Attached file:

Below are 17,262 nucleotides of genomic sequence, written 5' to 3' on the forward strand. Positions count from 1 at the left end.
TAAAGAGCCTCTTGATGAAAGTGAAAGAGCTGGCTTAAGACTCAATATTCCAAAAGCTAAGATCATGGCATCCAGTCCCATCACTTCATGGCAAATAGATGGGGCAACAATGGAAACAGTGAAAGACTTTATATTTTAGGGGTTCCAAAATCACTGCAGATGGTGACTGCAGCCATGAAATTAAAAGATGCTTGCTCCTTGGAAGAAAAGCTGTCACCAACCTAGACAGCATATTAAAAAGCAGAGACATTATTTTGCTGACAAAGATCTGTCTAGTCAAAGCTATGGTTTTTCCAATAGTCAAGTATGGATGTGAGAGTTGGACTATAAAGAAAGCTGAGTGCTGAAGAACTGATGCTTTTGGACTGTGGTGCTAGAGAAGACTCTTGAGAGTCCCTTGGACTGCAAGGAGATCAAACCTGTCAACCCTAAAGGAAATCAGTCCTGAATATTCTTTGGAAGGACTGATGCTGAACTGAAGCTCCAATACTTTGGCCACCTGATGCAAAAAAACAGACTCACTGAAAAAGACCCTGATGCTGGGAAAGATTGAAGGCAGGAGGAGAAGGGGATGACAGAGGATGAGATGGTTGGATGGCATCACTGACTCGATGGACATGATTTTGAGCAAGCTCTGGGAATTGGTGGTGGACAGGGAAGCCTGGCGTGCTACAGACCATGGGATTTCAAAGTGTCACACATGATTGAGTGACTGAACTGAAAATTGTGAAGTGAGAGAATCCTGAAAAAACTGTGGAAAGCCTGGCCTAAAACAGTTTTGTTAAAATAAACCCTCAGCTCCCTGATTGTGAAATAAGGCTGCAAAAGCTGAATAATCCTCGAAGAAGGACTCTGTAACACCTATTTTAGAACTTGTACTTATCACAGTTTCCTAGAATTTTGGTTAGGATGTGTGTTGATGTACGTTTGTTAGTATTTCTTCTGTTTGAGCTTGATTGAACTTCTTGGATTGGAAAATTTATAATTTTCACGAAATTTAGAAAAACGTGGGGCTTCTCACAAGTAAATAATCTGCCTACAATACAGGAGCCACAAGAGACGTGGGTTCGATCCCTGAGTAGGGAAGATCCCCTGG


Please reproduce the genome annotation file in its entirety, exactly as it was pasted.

Below are 17,262 nucleotides of genomic sequence, written 5' to 3' on the forward strand. Positions count from 1 at the left end.
TAAAGAGCCTCTTGATGAAAGTGAAAGAGCTGGCTTAAGACTCAATATTCCAAAAGCTAAGATCATGGCATCCAGTCCCATCACTTCATGGCAAATAGATGGGGCAACAATGGAAACAGTGAAAGACTTTATATTTTAGGGGTTCCAAAATCACTGCAGATGGTGACTGCAGCCATGAAATTAAAAGATGCTTGCTCCTTGGAAGAAAAGCTGTCACCAACCTAGACAGCATATTAAAAAGCAGAGACATTATTTTGCTGACAAAGATCTGTCTAGTCAAAGCTATGGTTTTTCCAATAGTCAAGTATGGATGTGAGAGTTGGACTATAAAGAAAGCTGAGTGCTGAAGAACTGATGCTTTTGGACTGTGGTGCTAGAGAAGACTCTTGAGAGTCCCTTGGACTGCAAGGAGATCAAACCTGTCAACCCTAAAGGAAATCAGTCCTGAATATTCTTTGGAAGGACTGATGCTGAACTGAAGCTCCAATACTTTGGCCACCTGATGCAAAAAAACAGACTCACTGAAAAAGACCCTGATGCTGGGAAAGATTGAAGGCAGGAGGAGAAGGGGATGACAGAGGATGAGATGGTTGGATGGCATCACTGACTCGATGGACATGATTTTGAGCAAGCTCTGGGAATTGGTGGTGGACAGGGAAGCCTGGCGTGCTACAGACCATGGGATTTCAAAGTGTCACACATGATTGAGTGACTGAACTGAAAATTGTGAAGTGAGAGAATCCTGAAAAAACTGTGGAAAGCCTGGCCTAAAACAGTTTTGTTAAAATAAACCCTCAGCTCCCTGATTGTGAAATAAGGCTGCAAAAGCTGAATAATCCTCGAAGAAGGACTCTGTAACACCTATTTTAGAACTTGTACTTATCACAGTTTCCTAGAATTTTGGTTAGGATGTGTGTTGATGTACGTTTGTTAGTATTTCTTCTGTTTGAGCTTGATTGAACTTCTTGGATTGGAAAATTTATAATTTTCACGAAATTTAGAAAAACGTGGGGCTTCTCACAAGTAAATAATCTGCCTACAATACAGGAGCCACAAGAGACGTGGGTTCGATCCCTGAGTAGGGAAGATCCCCTGG